Due to the Indian government curbs, the country's total gold and silver imports dropped 40 per cent to $33.46 billion in 2013-14, as against $55.79 billion in the previous year. Gold is the second largest import item for India after petroleum. But, the Government had taken several measures to curb gold shipments to address the high current account deficit. These measures include raising the import duty to 10 per cent on the metal and also made it mandatory for traders to export 20 per cent of the imported gold.

Vipul Shah, Chairman GJEPC expressing concern recently requested the Government of India (GOI) in a pre-budget presentation said, “There is an urgent need to re-look into the gold policy. Small jewelers are not getting gold and that India's gold jewellery export has declined by almost 40 per cent due to the unavailability of gold. The import duty on gold should be brought down from 10 to 2 per cent and that the imposition of 80:20 Scheme should be abolished.”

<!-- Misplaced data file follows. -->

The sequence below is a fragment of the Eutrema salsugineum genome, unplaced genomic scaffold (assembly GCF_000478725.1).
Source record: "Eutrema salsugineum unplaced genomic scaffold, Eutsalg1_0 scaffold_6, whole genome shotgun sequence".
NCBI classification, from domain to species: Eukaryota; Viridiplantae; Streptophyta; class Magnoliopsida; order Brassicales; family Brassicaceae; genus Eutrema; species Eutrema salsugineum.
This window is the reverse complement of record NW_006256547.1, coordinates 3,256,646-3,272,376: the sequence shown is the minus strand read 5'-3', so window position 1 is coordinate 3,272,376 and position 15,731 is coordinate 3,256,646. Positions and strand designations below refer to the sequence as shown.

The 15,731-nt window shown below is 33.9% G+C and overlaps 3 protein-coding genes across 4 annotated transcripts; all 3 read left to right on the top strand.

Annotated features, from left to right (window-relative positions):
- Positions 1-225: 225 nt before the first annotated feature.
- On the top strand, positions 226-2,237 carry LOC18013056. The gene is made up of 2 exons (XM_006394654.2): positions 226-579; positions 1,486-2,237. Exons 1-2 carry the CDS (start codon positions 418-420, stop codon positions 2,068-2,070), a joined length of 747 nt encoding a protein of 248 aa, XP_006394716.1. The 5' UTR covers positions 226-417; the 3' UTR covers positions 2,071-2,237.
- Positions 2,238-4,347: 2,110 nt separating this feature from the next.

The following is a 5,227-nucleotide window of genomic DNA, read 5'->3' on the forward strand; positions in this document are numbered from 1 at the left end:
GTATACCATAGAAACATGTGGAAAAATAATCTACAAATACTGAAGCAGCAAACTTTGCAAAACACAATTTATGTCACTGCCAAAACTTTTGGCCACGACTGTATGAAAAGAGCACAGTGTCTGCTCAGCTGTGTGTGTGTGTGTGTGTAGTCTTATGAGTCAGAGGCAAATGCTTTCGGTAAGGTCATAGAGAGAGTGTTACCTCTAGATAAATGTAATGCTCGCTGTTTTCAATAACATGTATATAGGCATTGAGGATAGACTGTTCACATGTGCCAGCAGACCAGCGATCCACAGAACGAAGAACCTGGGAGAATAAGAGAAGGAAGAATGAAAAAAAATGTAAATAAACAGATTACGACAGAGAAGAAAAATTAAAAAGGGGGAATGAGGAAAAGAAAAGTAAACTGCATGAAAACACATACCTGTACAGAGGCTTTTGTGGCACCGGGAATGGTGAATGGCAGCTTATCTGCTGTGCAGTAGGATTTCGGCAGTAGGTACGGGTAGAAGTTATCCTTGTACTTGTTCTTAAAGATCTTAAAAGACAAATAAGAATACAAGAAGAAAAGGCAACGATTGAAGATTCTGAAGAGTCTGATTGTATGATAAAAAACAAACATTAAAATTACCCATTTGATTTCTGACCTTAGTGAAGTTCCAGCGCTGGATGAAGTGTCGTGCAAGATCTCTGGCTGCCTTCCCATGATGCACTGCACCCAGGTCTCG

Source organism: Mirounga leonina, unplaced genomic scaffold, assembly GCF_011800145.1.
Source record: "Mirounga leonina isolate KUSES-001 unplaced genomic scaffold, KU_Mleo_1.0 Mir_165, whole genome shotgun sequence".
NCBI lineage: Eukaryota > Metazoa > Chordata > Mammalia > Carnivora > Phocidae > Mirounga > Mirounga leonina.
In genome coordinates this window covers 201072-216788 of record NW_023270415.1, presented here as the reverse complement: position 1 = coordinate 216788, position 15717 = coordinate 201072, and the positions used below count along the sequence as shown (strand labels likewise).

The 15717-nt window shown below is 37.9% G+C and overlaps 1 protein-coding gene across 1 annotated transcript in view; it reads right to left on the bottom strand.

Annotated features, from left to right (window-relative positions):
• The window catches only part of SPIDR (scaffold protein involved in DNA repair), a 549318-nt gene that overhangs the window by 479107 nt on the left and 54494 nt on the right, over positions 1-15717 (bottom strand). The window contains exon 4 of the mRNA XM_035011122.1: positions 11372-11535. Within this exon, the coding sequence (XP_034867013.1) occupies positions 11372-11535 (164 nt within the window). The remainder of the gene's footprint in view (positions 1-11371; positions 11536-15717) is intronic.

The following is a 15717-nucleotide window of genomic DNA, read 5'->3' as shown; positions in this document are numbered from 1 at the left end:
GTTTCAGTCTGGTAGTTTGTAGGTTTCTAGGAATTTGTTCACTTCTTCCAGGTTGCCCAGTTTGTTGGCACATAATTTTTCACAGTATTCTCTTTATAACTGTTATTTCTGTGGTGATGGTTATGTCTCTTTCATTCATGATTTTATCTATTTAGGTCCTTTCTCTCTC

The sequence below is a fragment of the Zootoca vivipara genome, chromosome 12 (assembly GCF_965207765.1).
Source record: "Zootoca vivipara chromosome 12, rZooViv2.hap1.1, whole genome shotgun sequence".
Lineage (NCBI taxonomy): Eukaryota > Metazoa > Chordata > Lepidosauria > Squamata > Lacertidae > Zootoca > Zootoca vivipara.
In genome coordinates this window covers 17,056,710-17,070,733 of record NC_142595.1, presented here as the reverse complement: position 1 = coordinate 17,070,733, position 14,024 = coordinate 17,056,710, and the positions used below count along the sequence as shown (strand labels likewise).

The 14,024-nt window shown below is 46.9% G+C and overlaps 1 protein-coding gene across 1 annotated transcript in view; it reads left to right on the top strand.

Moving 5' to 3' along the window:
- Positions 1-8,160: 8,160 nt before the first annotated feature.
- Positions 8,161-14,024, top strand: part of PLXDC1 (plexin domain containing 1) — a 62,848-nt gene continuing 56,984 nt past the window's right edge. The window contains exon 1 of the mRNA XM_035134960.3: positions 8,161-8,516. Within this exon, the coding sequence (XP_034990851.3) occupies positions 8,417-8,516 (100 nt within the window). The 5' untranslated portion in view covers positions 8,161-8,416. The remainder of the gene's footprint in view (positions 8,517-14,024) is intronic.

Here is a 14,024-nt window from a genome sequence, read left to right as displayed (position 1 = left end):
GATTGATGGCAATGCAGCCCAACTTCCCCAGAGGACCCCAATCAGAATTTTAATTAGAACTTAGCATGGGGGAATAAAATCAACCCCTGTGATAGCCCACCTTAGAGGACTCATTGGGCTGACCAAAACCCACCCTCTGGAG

At the recent ‘Banking Summit 2014’ in Mumbai, organized by the GJEPC of India, G.S. Sandhu, Financial Services Secretary revealed that the Government of India was looking for ways to monetize idle gold. In India, it is said that a huge amount of idle gold is lying with the people, which can be utilized beneficially for the country. The State Bank of India (SBI) also proposed that banks should be allowed to keep gold as part of Cash Reserve Ratio (CRR) and Statutory Liquidity Ratio (SLR). All in all, gold will be playing a significantly important role in India’s economy in the years to come.

Aruna Gaitonde, Rough&Polished, India